Ananya Saha
Aug 26, 2013

INMA South Asia conference: ‘Skill gap in selling digital media a cause for worry’

‘Print can take advantage of coming TV inventory crunch with 10+2 ad cap’

INMA South Asia conference: ‘Skill gap in selling digital media a cause for worry’

On 23 August, the second day of International News Media Association’s (INMA) South Asia conference in New Delhi,CVL Srinivas, CEO, South Asia, GroupM, spoke on ‘Trends in media planning for digital media’.

Starting off with the importance of audience clustering and targeting, he added, “Advertising is becoming content; it is not just about marketing but curation. Brands are becoming publishers. Marketers are becoming storytellers; and consumers are becoming participants.”

On India’s internet base of around 150 million, he noted that it was a little less than 10 per cent of the whole population, and substantially higher than the English print readership base. Citing further statistics on adoption of social media (82 million on  Facebook) and offtake of smart phones (60 million users), he said, “Advertisers are taking note and moving with the audience.”

“TV planning has moved to multi-screen planning since GRPs are coming from Youtube as well. Increasingly, integrated media campaigns are anchored in digital. Advertisers are also using digital to provide utility value as they move from advertising to creating content, look at digital engagement to drive sales,” said Srinivas, citing examples of digital initiatives from Red Bull, Titan Fastrack, Kissan (Kissanpur) and Dove (Be Beautiful).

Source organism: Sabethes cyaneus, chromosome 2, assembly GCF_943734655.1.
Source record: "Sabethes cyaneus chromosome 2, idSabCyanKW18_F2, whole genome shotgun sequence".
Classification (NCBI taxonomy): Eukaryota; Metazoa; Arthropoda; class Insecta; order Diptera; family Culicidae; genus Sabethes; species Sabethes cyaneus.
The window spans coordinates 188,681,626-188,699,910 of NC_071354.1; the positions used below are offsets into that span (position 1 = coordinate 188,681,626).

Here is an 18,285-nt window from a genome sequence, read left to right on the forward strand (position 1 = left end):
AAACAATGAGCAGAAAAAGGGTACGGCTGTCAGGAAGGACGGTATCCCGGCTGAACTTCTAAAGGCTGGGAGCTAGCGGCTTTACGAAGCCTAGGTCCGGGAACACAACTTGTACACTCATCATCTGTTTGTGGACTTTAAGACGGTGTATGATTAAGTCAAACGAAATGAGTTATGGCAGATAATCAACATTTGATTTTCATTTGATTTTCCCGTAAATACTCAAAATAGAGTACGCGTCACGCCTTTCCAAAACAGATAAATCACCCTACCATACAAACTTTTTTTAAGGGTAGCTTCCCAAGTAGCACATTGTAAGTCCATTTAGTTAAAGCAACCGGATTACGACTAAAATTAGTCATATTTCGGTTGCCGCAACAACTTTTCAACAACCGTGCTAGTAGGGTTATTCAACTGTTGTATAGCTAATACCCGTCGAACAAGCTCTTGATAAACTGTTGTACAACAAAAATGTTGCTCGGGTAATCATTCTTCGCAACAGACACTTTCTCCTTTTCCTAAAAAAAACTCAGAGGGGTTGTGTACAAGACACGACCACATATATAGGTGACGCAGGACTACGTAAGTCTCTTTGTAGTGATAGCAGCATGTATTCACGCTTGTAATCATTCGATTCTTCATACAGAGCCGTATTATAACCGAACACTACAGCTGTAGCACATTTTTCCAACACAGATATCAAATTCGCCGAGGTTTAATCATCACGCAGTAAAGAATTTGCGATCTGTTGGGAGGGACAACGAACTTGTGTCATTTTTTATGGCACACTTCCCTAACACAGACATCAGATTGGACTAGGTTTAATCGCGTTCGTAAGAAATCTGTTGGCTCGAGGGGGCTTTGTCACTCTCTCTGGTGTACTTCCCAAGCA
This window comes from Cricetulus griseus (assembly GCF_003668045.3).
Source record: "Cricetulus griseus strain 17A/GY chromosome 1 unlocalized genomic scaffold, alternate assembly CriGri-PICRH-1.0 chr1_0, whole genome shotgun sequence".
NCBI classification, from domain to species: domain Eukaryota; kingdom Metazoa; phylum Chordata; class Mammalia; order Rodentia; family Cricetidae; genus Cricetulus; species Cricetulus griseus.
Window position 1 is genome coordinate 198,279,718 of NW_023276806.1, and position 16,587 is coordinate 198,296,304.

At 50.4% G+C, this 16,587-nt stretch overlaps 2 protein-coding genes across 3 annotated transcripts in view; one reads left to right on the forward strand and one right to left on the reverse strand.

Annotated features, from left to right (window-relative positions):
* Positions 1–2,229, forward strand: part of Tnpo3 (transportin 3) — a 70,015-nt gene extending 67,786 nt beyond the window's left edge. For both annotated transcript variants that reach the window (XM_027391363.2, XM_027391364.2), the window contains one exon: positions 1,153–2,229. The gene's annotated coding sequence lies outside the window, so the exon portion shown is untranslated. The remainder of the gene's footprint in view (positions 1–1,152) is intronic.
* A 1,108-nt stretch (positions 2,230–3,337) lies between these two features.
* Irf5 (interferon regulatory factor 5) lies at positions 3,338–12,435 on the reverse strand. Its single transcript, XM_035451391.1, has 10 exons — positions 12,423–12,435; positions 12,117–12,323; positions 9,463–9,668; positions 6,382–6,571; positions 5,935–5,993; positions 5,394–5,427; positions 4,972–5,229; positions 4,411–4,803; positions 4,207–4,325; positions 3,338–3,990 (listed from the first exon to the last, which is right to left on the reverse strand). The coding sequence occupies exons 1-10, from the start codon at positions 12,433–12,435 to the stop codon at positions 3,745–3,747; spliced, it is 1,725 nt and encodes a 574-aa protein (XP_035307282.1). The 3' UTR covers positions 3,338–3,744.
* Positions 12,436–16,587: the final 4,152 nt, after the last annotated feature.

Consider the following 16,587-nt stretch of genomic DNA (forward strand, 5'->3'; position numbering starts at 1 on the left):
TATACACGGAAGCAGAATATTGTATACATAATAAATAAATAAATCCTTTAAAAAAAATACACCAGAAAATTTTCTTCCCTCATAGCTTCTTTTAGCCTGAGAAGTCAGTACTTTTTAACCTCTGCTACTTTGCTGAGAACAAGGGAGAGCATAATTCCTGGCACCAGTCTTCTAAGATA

While qualifying that digital accounted for only five to six per cent of advertising expenditure, he added, “As planners and advertisers, 80 per cent of the time is spent talking about it.”

Srinivas surmised by pointing out that skill gap in selling digital media was a cause for worry, in managing thetransformation (to digital).

‘Print media is like the sun - rising in the East, falling in the West’

Lara Balsara, executive director, Madison World started her presentation with the line: ‘Print media is like sun - rising in the East, falling in the West’.

Sharing M: Spectra’s study, she said that campaigns work 20 per cent better when combined with print media, as it is efficient in meeting reach targets. She further spoke on campaigns that used print innovations such as Saffola Life, Cadbury’s and Parachute Hair Oil that turned print into social media by ‘inviting friends to try on the hair oil and recommend it further’.

Concurring with Balsalra’s view on combining print and digital for improved RoI, Rickard Ohrn, CEO, RAM Group, said, “It has been proven that when you add digital to print, engagement, recall and call-to-action went up. Advertisers will finally pay for response.”

Balasara surmised, “Multimedia is always RoI accretive. Using two to three communication channels impact hard business metrics like sales as well as soft metrics like awareness.”

Underlining that print was critical for high innovation categories, Balsara added, “With 10+2 ad cap ruling, there is going to be severe ad inventory crunch on television. Print can take advantage of it.”

Campaign India